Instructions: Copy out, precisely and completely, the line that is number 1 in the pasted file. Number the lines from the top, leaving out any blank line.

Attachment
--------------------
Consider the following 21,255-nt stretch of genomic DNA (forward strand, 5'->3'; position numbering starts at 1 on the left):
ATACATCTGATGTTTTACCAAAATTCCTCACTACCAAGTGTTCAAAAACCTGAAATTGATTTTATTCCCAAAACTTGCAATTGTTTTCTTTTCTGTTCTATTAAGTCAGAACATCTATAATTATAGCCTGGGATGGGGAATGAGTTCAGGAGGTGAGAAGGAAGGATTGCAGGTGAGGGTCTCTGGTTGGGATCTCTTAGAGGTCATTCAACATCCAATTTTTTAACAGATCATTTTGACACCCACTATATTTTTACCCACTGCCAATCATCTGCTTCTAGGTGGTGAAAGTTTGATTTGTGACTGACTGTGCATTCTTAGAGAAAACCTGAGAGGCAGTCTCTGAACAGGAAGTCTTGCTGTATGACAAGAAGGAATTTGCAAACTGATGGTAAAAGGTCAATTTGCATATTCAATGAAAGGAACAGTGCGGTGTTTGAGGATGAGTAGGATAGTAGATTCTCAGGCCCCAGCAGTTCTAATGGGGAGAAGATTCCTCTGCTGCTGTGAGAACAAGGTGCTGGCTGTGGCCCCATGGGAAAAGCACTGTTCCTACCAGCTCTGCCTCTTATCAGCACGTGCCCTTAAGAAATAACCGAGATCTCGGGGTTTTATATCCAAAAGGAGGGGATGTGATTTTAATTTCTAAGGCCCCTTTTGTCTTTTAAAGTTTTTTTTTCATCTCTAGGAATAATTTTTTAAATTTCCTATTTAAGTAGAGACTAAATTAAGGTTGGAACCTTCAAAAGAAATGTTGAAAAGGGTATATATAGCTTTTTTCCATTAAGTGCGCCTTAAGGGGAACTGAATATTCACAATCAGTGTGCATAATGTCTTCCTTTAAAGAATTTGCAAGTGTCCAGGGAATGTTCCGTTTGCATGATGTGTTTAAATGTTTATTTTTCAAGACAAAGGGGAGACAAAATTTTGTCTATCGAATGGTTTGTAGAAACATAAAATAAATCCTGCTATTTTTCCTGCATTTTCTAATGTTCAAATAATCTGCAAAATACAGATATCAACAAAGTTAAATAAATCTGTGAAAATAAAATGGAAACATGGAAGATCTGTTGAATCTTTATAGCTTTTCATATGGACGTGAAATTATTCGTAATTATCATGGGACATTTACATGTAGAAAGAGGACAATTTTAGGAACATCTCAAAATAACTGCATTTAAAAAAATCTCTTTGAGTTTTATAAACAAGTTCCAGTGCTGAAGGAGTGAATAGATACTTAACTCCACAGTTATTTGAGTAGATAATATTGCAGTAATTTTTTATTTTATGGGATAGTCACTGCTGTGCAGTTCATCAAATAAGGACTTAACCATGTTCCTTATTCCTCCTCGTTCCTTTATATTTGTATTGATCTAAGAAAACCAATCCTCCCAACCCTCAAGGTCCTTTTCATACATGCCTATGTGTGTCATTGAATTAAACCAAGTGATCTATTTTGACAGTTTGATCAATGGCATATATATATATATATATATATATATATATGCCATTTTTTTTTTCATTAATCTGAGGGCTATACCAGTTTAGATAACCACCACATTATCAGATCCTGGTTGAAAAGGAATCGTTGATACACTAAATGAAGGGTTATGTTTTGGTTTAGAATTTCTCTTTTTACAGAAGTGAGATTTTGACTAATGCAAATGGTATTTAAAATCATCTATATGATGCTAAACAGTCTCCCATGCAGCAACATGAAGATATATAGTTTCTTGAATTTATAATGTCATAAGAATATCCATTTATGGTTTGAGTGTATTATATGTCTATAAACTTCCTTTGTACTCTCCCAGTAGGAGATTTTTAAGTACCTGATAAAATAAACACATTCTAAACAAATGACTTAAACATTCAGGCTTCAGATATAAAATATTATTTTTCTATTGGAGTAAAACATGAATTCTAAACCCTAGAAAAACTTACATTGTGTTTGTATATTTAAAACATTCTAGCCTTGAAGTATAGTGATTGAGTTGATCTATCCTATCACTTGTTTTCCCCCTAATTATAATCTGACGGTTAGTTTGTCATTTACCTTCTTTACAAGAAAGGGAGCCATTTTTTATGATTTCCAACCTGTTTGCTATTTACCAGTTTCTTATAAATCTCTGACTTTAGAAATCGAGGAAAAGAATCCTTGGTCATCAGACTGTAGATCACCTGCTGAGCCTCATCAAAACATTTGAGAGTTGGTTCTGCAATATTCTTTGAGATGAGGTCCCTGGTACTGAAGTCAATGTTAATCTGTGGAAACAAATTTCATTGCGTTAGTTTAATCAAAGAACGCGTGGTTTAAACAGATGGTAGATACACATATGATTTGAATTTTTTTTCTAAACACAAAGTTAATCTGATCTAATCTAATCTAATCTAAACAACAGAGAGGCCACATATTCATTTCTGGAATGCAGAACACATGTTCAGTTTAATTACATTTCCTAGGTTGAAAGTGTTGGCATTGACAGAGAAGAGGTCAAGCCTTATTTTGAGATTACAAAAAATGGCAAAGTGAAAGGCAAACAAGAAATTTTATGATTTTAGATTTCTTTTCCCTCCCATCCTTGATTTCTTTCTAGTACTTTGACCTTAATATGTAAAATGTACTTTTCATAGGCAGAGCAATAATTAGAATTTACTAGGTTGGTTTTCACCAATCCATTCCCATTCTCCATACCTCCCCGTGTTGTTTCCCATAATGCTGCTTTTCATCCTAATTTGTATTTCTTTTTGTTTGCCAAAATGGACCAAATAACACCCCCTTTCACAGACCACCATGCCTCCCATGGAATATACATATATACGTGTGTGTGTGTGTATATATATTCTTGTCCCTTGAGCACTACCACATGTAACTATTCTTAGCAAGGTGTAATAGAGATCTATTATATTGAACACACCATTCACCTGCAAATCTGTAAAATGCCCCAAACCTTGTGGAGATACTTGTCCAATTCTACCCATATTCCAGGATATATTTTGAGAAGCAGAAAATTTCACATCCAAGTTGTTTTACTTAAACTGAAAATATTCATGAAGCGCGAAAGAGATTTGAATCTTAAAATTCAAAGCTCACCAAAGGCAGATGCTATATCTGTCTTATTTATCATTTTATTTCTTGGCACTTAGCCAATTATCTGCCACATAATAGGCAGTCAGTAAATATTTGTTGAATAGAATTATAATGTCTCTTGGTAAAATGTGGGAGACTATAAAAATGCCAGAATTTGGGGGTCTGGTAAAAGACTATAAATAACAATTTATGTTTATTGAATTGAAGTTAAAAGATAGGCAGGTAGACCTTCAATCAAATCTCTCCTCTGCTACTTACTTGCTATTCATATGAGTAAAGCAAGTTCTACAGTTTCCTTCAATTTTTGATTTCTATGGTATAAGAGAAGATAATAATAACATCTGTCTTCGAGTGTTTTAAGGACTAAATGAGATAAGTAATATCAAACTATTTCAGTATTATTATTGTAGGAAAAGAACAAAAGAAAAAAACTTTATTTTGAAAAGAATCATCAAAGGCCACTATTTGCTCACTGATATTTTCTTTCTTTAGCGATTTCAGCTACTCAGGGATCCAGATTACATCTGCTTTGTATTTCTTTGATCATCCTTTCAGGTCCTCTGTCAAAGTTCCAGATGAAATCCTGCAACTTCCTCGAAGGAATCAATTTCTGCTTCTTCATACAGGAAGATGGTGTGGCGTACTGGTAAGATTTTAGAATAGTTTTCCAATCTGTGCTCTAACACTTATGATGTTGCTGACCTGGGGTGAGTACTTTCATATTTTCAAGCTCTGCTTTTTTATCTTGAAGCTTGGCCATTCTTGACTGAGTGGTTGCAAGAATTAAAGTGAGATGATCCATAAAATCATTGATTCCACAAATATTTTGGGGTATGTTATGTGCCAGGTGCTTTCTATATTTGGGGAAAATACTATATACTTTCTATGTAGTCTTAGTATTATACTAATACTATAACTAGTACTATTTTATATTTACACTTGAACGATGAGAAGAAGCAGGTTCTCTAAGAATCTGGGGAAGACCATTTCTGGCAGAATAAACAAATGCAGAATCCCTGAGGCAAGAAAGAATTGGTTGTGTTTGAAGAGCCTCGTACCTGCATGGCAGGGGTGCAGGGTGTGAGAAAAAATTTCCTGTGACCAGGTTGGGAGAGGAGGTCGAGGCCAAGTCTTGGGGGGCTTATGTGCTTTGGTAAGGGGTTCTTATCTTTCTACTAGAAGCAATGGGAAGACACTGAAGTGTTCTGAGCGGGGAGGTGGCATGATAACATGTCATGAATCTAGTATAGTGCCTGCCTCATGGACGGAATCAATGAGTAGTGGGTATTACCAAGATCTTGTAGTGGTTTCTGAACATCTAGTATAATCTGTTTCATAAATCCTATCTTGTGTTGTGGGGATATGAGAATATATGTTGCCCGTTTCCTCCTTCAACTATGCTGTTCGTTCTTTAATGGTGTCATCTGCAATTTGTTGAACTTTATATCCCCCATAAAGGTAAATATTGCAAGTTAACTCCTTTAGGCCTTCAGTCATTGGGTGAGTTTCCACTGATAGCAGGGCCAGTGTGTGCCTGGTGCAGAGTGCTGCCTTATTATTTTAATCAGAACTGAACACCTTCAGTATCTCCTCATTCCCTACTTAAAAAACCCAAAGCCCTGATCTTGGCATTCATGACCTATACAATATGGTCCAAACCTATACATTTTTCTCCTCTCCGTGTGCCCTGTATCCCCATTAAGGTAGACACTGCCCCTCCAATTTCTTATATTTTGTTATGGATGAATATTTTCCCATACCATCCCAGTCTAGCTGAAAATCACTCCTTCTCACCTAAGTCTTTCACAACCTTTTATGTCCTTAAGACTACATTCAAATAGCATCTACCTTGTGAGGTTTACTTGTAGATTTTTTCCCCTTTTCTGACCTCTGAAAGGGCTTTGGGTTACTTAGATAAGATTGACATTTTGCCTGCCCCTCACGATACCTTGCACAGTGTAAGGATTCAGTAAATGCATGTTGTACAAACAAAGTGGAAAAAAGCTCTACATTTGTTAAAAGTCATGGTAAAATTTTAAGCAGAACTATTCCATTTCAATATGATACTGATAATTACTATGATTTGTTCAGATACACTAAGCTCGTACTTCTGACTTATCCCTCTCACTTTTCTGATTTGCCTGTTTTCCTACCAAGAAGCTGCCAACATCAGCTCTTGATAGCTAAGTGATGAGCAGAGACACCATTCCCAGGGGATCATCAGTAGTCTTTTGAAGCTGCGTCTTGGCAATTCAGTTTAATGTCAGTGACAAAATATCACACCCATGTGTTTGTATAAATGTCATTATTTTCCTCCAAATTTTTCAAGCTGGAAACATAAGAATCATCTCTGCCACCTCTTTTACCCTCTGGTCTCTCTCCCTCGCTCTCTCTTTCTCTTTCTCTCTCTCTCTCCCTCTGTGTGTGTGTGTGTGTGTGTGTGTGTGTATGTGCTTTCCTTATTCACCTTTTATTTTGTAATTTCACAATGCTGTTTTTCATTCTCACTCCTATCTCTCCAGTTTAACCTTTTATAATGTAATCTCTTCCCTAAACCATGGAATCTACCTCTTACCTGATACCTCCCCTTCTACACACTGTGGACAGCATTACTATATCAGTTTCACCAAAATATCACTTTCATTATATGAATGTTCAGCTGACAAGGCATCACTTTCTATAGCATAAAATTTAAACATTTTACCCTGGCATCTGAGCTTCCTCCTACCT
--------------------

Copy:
Consider the following 21,255-nt stretch of genomic DNA (forward strand, 5'->3'; position numbering starts at 1 on the left):